Nuclear fusion energy is a clean, efficient, powerful, and bountiful source of electricity that will revolutionize the world. But delivering an economical and reliable fusion reactor has proved to be a tough nut to crack since the 1950s.
Seattle-based Zap Energy has reached two major milestones that could nudge it ahead in the race to offer low-cost, carbon-free energy – a $160 million in Series C funding and a successful test of a prototype fusion reactor that could pave the way to a commercial version. The company says its approach to fusion energy – potentially an entirely green source of renewable energy – is much smaller, simpler, and cheaper than other approaches.
Last week, Zap Energy created the first plasmas in FuZE-Q, the company’s new prototype designed to reach the long-sought target of Q=1, where the process of nuclear fusion inside a plasma yields more energy than was consumed to create it. The first plasmas in FuZE-Q come on the heels of progress last year, showing the company’s innovation of sheared-flow stabilization continues to extend the lifetime of Z-pinch plasmas at 500 kiloamps (kA) of current.
Zap Energy’s technology is incredibly elegant and does not require any superconducting magnets or high-powered lasers. In Z-pinch fusion, a line of plasma carrying an electrical current generates its own magnetic field that pinches the plasma until it’s hot and dense enough for the required reaction to occur.
“Z pinch has long been an appealing way to achieve nuclear fusion, but for many years researchers considered Z pinch’s plasma instabilities to be an insurmountable challenge,” says Uri Shumlak, who serves as Zap Energy’s Chief Science Officer and is also a UW Professor of Aeronautics & Astronautics. “We’ve shown through both simulation and experiment that sheared flows can stabilize fusion plasmas and that the stability should extend to a commercially viable scale. The Zap Energy team has made rapid progress since this technology moved out of the lab, especially with the recent team and investment growth.”
The more current used to make a Z pinch, the hotter and denser it will be, so climbing to higher and higher currents is a key part of advancing Z-pinch fusion. Having reached 500 kA and the limits of its current hardware capabilities this past fall, Zap Energy will now begin operation on its next-generation FuZE-Q and install a cutting-edge power bank later this year. The team’s scientific modeling predicts the Q=1 equivalent point will occur around 650 kA of current. This is an equivalent point of a scientific energy breakeven, where the energy coming out of the Z pinch will be greater than the energy put in to create it.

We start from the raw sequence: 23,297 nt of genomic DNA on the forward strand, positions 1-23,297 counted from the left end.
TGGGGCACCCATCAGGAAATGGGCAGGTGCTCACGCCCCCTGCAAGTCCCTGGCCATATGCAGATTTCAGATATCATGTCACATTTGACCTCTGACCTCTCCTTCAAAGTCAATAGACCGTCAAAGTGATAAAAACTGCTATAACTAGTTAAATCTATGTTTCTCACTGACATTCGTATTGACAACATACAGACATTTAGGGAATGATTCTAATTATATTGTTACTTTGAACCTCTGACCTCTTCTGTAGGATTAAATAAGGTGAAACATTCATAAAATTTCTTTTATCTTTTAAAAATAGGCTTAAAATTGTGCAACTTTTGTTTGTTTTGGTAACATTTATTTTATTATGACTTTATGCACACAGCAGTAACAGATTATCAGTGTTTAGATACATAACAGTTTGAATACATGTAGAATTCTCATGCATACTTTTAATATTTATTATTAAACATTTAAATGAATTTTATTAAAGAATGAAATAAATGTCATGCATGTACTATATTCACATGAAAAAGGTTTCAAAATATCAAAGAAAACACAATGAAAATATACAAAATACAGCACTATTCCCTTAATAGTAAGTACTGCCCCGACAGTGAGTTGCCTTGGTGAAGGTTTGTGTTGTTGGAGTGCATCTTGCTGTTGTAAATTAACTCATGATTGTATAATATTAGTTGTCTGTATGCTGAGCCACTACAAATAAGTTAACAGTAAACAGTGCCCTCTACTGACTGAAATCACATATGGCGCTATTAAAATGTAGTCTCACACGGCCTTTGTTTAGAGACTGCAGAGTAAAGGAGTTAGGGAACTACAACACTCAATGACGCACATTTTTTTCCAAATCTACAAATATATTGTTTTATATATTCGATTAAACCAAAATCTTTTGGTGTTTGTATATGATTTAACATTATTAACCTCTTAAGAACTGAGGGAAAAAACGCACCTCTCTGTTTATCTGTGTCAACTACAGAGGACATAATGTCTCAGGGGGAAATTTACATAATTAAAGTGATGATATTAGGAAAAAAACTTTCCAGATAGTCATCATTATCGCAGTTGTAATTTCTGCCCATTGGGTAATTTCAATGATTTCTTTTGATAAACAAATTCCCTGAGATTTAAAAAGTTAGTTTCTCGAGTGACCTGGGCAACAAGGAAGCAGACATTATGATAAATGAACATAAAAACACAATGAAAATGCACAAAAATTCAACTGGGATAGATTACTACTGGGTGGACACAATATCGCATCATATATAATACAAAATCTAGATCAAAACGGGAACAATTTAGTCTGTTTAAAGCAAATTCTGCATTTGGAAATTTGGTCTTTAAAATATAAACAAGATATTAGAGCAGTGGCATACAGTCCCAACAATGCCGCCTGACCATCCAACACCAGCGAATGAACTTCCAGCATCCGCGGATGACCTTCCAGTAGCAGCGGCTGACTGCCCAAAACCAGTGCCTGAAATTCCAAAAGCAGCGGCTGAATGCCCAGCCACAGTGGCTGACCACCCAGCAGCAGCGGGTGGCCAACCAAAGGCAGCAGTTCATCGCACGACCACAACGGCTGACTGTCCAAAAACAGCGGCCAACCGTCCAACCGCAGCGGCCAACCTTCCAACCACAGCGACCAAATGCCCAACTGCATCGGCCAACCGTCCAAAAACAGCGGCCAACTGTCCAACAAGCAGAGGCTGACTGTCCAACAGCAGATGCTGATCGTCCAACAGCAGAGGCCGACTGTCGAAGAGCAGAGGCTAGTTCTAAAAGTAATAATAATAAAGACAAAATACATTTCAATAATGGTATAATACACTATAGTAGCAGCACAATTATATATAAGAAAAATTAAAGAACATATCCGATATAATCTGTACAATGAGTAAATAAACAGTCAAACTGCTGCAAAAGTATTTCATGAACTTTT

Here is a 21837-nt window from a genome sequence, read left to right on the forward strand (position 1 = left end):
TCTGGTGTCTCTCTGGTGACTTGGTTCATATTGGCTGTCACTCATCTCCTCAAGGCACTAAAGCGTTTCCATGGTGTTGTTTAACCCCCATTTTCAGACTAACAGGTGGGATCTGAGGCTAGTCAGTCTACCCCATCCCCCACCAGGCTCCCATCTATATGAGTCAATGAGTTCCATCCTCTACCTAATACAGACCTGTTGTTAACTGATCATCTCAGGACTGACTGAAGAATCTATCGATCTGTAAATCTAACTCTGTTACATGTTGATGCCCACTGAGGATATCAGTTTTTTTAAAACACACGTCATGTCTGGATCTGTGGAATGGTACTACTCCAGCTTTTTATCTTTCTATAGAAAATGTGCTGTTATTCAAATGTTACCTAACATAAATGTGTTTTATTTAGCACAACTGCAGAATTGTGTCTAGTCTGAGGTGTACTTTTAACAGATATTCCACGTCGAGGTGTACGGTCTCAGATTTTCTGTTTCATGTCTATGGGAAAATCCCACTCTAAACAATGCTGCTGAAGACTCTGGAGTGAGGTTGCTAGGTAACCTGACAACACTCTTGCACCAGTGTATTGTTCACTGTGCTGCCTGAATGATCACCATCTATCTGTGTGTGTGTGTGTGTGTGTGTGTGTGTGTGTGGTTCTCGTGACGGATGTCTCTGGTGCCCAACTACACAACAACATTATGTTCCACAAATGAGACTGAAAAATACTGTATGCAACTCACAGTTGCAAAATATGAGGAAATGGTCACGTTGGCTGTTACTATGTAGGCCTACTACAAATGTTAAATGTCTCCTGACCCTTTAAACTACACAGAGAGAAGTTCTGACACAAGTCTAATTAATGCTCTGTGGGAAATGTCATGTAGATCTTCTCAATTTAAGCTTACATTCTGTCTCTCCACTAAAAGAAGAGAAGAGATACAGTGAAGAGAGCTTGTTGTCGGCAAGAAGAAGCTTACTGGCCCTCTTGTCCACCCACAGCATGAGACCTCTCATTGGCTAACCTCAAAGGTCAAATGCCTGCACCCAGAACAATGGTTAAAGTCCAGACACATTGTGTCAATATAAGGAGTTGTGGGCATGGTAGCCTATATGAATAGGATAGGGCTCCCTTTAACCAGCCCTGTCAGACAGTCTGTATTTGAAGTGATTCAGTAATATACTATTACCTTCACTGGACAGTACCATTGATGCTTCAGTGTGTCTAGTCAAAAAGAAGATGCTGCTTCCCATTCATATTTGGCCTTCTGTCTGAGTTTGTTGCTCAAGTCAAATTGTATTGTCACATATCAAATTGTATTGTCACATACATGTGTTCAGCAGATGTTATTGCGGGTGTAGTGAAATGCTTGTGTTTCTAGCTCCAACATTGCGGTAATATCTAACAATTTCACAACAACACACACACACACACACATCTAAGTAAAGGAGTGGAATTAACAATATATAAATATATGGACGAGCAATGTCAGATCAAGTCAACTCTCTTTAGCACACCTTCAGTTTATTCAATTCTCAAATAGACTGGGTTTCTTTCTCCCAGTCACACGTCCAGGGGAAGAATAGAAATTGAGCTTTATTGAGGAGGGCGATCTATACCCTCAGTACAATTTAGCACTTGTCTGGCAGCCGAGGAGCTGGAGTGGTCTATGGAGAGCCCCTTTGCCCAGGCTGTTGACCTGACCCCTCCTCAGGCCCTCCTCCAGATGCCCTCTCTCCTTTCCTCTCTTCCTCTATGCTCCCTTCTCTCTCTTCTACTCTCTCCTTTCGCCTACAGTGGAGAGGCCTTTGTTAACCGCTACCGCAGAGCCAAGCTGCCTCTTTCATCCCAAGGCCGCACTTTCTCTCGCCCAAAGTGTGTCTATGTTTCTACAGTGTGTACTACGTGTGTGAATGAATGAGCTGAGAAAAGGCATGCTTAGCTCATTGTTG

“FuZE-Q is the fourth generation of Z-pinch device that we’ve built and is undoubtedly the most ambitious,” notes Brian A Nelson, Chief Technology Officer. “We designed it to be versatile, resilient, and tunable in lots of ways that will be critical as we ramp to higher currents, temperatures, and densities.”
“To be a practical energy source, we need to go well beyond Q=1, but if you want to get fusion on the grid in time to make a difference to the planet, then the ability to iterate quickly on a small, cheap platform, is absolutely vital,” says Zap Energy’s President Benj Conway. “We can design, build and test systems at a much faster pace than other approaches, and we are working on technology in parallel that we are going to need on the other side of breakeven.”
The $160-million Series C funding will help it to further develop its Z-pinch technology and hopefully bring it to the market. The company also envisions achieving this with mass-manufactured reactors that are small enough to fit inside a garage.